(Corrects paragraph 21 to delete extraneous share price of $61.95 and reference to broader market)
* Trial to decide fate of 39-yr-old plant
* State seeks to prove it can overrule federal government
* Entergy shares gain 1 percent (Updates with company position, background, share price)
By Zach Howard
BRATTLEBORO, Vt., Sept 12 (Reuters) - Power company Entergy faced off against the state of Vermont in U.S. court on Monday to fight a landmark effort to force the closure of its aging nuclear power plant.
In the first day of a three-day trial to determine the fate of the Vermont Yankee plant, Entergy’s (ETR.N) lawyers said Vermont politicians had infringed on the role of the federal Nuclear Regulatory Commission, which monitors the nation’s 104 commercial power reactors.
New Orleans-based Entergy in April sued the state and Gov. Peter Shumlin in U.S. District Court, saying Vermont violated terms of Entergy’s deal to buy the reactor in 2002 by giving politicians the power to shut it.
At issue is a law passed by the Vermont General Assembly in 2006 that New Orleans-based Entergy said put Vermont Yankee’s fate in the hands of elected officials rather than the state utility regulator, the Public Service Board.
The 620-megawatt (MW) Vermont Yankee plant produces almost enough electricity to power the entire state. For years, Gov. Shumlin has spearheaded opposition to the reactor, saying the 39-year-old facility in Vernon, Vermont about 110 miles northwest of Boston is no longer safe.
Local resistance to the plant hardened after leaky pipes seeped radioactive material into the groundwater in 2010. If Vermont succeeds, it would be the first U.S. state to shut a nuclear power plant that had received an extended operating permit from the NRC.
In opening remarks to Judge J. Garvan Murtha Entergy said Vermont had wrongly taken on the role reserved for the federal government in seeking to rule on the safety of the plant.
“The Atomic Energy Act preempts any effort to shutdown Vermont Yankee for reasons of nuclear safety,” Entergy lawyer Kathleen Sullivan said.
The trial started on the day an explosion at a French nuclear waste site killed a worker [ID:nL5E7KC2J9], and six months after an earthquake in Japan triggered the world’s worst nuclear accident in 25 years and raised new doubts about the safety of the technology,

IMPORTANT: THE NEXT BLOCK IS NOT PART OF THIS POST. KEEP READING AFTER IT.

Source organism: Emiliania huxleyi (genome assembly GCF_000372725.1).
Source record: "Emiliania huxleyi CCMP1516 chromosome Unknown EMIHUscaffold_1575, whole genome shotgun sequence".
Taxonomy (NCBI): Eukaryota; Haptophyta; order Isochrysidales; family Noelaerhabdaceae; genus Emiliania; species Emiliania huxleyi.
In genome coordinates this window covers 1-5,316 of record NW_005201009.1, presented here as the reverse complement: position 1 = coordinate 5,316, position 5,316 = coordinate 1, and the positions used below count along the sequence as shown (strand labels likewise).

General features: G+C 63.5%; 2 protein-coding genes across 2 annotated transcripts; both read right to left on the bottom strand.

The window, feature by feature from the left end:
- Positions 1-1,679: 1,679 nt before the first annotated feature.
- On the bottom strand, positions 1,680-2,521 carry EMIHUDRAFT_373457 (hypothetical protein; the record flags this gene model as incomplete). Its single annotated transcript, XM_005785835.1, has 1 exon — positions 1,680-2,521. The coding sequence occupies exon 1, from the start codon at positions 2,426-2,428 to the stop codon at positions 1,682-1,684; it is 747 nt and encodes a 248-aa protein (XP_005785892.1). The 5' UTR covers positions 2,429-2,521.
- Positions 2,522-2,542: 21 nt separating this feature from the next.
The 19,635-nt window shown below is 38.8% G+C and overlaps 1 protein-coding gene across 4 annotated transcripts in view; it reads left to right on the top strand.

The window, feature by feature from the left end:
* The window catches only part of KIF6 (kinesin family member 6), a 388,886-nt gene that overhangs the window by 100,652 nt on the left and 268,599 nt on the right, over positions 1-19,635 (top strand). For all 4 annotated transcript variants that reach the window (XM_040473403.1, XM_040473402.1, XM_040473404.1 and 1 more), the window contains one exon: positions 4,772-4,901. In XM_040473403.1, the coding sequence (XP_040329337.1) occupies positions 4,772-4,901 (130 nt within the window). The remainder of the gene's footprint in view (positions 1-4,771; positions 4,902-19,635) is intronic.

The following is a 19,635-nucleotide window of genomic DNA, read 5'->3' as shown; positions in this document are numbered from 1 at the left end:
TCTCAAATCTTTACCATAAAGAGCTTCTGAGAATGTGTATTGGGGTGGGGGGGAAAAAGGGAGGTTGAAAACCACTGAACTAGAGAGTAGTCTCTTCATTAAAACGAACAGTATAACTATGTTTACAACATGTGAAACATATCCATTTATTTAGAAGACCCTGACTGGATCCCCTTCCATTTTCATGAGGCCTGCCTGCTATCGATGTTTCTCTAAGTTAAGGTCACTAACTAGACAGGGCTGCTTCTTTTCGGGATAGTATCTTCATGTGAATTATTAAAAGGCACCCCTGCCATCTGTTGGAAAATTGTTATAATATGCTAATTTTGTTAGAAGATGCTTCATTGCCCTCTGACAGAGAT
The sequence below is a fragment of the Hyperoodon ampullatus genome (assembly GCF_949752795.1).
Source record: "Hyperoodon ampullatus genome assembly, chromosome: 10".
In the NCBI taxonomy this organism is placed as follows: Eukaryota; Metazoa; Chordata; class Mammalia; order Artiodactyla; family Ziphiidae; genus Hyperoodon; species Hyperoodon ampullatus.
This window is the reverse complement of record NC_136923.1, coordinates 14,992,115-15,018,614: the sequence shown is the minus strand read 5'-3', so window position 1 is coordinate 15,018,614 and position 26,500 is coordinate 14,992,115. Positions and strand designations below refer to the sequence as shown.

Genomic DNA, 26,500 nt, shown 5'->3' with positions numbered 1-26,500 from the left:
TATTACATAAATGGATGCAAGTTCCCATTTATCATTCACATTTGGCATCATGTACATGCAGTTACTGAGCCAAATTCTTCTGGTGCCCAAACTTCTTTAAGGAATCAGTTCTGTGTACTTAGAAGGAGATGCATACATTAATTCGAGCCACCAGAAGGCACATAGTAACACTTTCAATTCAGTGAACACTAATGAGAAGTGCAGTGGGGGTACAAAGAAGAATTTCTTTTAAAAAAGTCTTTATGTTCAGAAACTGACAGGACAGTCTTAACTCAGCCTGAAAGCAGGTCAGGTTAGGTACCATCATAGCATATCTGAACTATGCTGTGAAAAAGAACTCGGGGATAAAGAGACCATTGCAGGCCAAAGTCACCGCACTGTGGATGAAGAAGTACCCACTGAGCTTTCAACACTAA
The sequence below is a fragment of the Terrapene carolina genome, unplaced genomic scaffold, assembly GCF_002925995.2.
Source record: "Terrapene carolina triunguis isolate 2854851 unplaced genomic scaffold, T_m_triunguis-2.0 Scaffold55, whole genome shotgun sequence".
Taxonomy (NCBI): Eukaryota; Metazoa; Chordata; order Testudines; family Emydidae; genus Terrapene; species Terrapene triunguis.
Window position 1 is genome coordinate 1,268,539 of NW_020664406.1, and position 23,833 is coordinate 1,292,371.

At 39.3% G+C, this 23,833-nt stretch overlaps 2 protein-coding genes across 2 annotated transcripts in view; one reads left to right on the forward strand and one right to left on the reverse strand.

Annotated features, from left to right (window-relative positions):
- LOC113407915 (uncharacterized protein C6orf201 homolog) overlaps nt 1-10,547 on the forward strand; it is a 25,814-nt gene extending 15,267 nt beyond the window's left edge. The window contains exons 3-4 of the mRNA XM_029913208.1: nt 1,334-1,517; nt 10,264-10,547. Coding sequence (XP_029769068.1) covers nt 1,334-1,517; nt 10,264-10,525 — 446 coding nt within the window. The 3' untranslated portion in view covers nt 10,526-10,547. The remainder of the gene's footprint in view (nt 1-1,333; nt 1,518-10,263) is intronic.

While the trial is set to last three days, a ruling is not expected until the late September or early October.
Lawyers for Vermont have argued that the state has long consulted with federal regulators on plant safety. They sought to show they were not interfering with the NRC’s role as the U.S. nuclear regulator.
Instead, they sought to show Entergy had not been an honest partner to the state and was unfit to run the plant that the company bought for $180 million in 2002.
Vermont Assistant Attorney General Scot Kline said Entergy’s recent effort to split off several of its nuclear plants, including Vermont Yankee, into a separate company, had shown it was more concerned with profits than safety,
Entergy eventually retreated from its plan to create a stand-alone nuclear power company in the face of resistance from states and some of its investors.
Kline said the state effort to shut the plant “supports the legislature’s goal of building a sustainable energy system in Vermont.”
Last year, Vermont’s state Senate voted in favor of shutting the plant when its license runs out.
Entergy, the No. 2 nuclear power operator in the United States, said that measure invalidated the company’s 2002 agreement with Vermont to seek permission from state regulators -- in addition to national regulators -- before operating the plant beyond March 21, 2012, when its original 40-year license was to expire.
Entergy has said the right to assess the plant’s safety lies solely with the federal Nuclear Regulatory Commission, which this year granted it a license extension for 20 years.
The NRC has never denied an application to extend a license, having already renewed licenses for 71 of the nation’s 104 reactors which provide about a fifth of the country’s power.
Most of the more than two dozen reactors that have already retired in the United States were decommissioned primarily because upgrades and repairs were too expensive to keep them running. The last U.S. power reactor to exit service was Millstone 1 in Connecticut in 1998.
Shares in Entergy closed at $62.90, up 60 cents, or 1 percent, on the New York Stock Exchange.
Entergy, which is also battling efforts in New York to shut its Indian Point nuclear power plant, says it would prefer to negotiate deals with the states to improve plants and keep them in operation rather than fight lengthy legal battles.
Entergy CEO Wayne Leonard told an audience of financial investors last week that he was more interested in working a deal than fighting this out in the courts. “It’s never over if you go through the courts.”
The global nuclear industry has experienced a renaissance over the last decade as developing nations sought to meet growing power demands and raise living standards. More than 60 new reactors are under construction around the world, according to the World Nuclear Association.
However, construction of new reactors in many developed nations has stalled. Some countries like Germany have sped up plans to phase out their existing nuclear fleets following the Fukushima accident in Japan earlier this year. (Additional reporting by Scott DiSavino and Matt Daily in New York; Writing by Matt Daily, Editing by Alden Bentley and David Gregorio)